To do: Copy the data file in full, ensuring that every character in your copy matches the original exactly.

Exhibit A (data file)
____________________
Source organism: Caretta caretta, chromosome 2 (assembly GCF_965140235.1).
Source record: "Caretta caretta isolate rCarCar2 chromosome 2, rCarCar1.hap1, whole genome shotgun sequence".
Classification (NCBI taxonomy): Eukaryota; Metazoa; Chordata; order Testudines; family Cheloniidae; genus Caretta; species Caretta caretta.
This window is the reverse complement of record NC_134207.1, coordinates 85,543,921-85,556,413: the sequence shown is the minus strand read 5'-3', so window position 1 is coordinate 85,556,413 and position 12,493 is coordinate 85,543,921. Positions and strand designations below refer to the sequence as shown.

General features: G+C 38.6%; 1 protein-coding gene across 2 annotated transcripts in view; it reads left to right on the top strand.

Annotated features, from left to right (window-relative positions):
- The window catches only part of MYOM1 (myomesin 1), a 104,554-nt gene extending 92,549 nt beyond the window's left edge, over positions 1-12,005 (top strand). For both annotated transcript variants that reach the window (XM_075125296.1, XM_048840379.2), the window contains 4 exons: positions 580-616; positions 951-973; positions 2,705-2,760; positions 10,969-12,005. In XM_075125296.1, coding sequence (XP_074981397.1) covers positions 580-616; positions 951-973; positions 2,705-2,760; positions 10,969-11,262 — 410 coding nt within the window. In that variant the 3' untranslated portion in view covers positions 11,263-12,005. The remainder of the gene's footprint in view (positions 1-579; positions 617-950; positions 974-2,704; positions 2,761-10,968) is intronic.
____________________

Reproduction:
Source organism: Caretta caretta, chromosome 2 (assembly GCF_965140235.1).
Source record: "Caretta caretta isolate rCarCar2 chromosome 2, rCarCar1.hap1, whole genome shotgun sequence".
Classification (NCBI taxonomy): Eukaryota; Metazoa; Chordata; order Testudines; family Cheloniidae; genus Caretta; species Caretta caretta.
This window is the reverse complement of record NC_134207.1, coordinates 85,543,921-85,556,413: the sequence shown is the minus strand read 5'-3', so window position 1 is coordinate 85,556,413 and position 12,493 is coordinate 85,543,921. Positions and strand designations below refer to the sequence as shown.

General features: G+C 38.6%; 1 protein-coding gene across 2 annotated transcripts in view; it reads left to right on the top strand.

Annotated features, from left to right (window-relative positions):
- The window catches only part of MYOM1 (myomesin 1), a 104,554-nt gene extending 92,549 nt beyond the window's left edge, over positions 1-12,005 (top strand). For both annotated transcript variants that reach the window (XM_075125296.1, XM_048840379.2), the window contains 4 exons: positions 580-616; positions 951-973; positions 2,705-2,760; positions 10,969-12,005. In XM_075125296.1, coding sequence (XP_074981397.1) covers positions 580-616; positions 951-973; positions 2,705-2,760; positions 10,969-11,262 — 410 coding nt within the window. In that variant the 3' untranslated portion in view covers positions 11,263-12,005. The remainder of the gene's footprint in view (positions 1-579; positions 617-950; positions 974-2,704; positions 2,761-10,968) is intronic.